As the planning board inches closer toward voting on new zoning law that would enable four housing developments to significantly alter the landscape of downtown Ridgewood, the village's top school administrator has raised concerns on potential impacts.
The developers of The Enclave, Ridgewood Station, Chestnut Village and The Dayton estimate an aggregate of about 30-40 school-aged children for about 324 apartment units.
But while other nearby towns are seeing declining enrollment, Ridgewood's currently sees an average increase of about 50 students per year, Superintendent Daniel Fishbein said. Current school enrollment is 5,854, Ridgewood is the largest district in Bergen County.
An increase of between 50 and 70 students – higher than what's estimated by the developers – wouldn't necessarily be troublesome, Fishbein said. A "clustering" among specific grades would be problematic, he said. There remains a possibility redistricting could be necessary.
Based on property lines, the 106-unit Dayton project and the 52-unit Enclave proposal would send students to Orchard Elementary School. Chestnut Village, with 52 units, and Ridgewood Station, at 114 apartments, would send students to Ridge Elementary School. Fishbein cited need for additional crossing guards and potential changes to school routes if they're constructed.
But there was another concern echoed by the top school administrator – if the projects are in fact going to attract empty-nesters from Ridgewood, it's highly likely that families with children move in to those homes, further increasing enrollment.
The projects could end up being a financial boon to the municipal budget. Chestnut Village projects to provide a net $32,000 in surplus tax revenue once services are accounted for. (The other developers did not offer an analysis of possible service needs/tax payments.)
But due to state law, the district can only increase its budget by 2 percent. Should there be a large increase in students, the district could apply for a cap waiver. The figure would be determined by the state and would simply allow the district to increase taxes beyond the 2 percent limit.
While the municipality can force a builder's remedy to address costs the town incurrs in streets, utilities and drainage, the same does not apply to schools.
"The law places limits on what we can do requiring additional payments to subsidize the schools," Village Planner Blais Brancheau said. Only collected taxes can address school impacts. In short, Ridgewood schools are highly unlikely to benefit from new residents.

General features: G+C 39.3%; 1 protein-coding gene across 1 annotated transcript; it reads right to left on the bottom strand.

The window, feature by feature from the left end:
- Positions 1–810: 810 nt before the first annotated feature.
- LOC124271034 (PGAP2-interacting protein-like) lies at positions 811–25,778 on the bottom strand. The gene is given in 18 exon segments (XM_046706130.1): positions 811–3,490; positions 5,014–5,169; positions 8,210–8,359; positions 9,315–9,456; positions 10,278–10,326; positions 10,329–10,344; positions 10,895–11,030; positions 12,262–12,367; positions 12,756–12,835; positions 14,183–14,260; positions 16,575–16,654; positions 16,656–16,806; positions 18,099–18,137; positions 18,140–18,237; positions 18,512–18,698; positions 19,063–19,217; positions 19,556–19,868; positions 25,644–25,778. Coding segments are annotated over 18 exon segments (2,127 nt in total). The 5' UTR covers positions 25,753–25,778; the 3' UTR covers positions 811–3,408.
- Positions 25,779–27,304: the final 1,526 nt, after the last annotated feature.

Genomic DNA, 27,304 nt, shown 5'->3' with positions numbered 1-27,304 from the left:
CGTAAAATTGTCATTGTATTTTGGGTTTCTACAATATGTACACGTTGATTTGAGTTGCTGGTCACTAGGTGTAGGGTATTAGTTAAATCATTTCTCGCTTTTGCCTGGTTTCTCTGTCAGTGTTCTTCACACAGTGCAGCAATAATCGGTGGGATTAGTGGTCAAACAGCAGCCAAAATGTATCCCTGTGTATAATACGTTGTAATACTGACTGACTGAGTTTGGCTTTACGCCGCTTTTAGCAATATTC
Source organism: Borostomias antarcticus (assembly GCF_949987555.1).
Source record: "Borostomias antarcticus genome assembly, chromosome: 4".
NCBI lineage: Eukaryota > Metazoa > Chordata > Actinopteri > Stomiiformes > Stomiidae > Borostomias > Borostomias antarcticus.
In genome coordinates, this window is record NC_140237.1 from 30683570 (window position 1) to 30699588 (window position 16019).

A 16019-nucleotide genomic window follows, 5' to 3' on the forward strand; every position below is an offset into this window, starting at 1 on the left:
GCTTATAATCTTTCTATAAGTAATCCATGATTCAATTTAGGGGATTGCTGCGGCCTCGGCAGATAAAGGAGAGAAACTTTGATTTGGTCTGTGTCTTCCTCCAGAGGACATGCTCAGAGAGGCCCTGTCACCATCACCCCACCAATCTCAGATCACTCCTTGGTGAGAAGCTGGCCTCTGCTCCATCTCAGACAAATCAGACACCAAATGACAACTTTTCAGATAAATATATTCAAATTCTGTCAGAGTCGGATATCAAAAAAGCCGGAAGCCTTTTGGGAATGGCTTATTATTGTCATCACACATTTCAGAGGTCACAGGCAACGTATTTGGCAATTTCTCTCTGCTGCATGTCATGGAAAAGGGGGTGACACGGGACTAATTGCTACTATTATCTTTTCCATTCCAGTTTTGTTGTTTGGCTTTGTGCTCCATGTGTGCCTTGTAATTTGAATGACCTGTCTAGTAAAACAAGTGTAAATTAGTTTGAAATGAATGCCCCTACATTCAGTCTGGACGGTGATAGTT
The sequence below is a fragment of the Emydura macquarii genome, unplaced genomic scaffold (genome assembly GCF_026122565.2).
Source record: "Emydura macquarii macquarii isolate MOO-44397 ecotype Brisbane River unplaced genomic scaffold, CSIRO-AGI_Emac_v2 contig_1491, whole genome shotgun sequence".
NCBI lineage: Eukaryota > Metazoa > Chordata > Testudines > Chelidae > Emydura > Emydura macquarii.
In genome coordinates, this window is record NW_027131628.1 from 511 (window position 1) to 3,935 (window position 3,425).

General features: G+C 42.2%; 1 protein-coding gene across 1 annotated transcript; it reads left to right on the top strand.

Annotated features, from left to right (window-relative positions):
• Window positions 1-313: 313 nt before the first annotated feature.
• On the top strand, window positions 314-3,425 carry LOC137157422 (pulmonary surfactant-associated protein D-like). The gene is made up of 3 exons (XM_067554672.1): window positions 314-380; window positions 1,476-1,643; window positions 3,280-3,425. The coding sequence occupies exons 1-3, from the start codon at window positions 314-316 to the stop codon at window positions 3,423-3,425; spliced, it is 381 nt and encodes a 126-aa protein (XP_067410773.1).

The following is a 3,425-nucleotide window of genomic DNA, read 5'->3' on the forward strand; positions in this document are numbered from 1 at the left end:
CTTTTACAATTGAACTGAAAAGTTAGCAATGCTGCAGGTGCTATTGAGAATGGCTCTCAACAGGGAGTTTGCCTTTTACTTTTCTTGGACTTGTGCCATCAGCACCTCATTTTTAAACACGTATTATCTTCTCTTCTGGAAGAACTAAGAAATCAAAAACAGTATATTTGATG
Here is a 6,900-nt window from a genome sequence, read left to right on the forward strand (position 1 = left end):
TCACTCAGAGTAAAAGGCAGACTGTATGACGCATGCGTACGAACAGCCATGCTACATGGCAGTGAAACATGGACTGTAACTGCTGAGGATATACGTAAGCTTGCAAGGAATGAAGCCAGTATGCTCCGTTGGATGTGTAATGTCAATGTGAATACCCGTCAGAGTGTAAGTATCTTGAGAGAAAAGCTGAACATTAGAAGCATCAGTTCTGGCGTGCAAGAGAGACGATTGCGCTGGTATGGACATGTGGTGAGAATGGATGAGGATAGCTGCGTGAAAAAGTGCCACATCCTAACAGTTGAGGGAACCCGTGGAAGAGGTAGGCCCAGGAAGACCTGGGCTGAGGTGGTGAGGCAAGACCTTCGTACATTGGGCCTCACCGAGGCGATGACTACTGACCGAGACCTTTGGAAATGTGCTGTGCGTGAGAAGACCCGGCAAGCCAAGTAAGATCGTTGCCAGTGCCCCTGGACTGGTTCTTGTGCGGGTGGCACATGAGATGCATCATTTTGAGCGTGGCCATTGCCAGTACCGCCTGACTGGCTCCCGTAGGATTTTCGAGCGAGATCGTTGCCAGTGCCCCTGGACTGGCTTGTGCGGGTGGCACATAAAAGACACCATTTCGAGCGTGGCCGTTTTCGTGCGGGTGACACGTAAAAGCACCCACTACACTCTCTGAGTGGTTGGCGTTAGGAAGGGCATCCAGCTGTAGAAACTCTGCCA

Asked by Deputy Mayor Albert Pucciarelli if the schools have the capacity to hold a glut of new students, Fishbein responded that it's a "community decision."
"There's always flexibility," he said. "It's how big you want your classrooms to be...capacity is really what the board of ed and the community wants."
Ridgewood class sizes are already larger than that of comparable districts. How many students would be in each classroom is not yet clear.
The cost of educating students isn't a hard figure either, Fishbein noted. Some special education children can cost districts upwards of $100,000. The district has also seen an increase of about 2.5 percent in special needs students in the last few years, tallying 950 in 2012-2013.
"All children do not cost the same," he remarked.
Typically, said Village Planner Blais Brancheau, single-family housing (Ed note: see correction below) is a net loss when taxes and services are factored.
The planning board, however, cannot base its vote solely on whether the projects are a financial gain or loss.
"Whether it makes money or loses money is not the point," Brancheau said. "If the use is appropriate is the bottom line."
"As for the typical fiscal impact of multifamily housing, it varies, depending upon many factors, including the rents/values, density, number of bedrooms, etc," Brancheau said in a follow-up e-mail. "Sometimes they are a positive 'ratable,' sometimes not."
A look at current rates on students living in multi-family dwellings numerates a few interesting data points.
Ridgewood currently holds 819 multi-family housing units, with 219 public school children. However, 46 percent – or, 88 students – reside at the garden apartments on Oak Street. The developers contend garden apartments with green space drive student populations. Their projects, described as luxury with high price points, hold virtually no green space and scale at least four stories.
Fishbein is more skeptical.
"When these are built and the predictions don't pan out," the superintendent warned, "we're here to deal with it."
Correction: Village Planner Blais Brancheau said single family housing is typically a net loss; not necessarily multi-family. The copy has been altered to reflect the statement.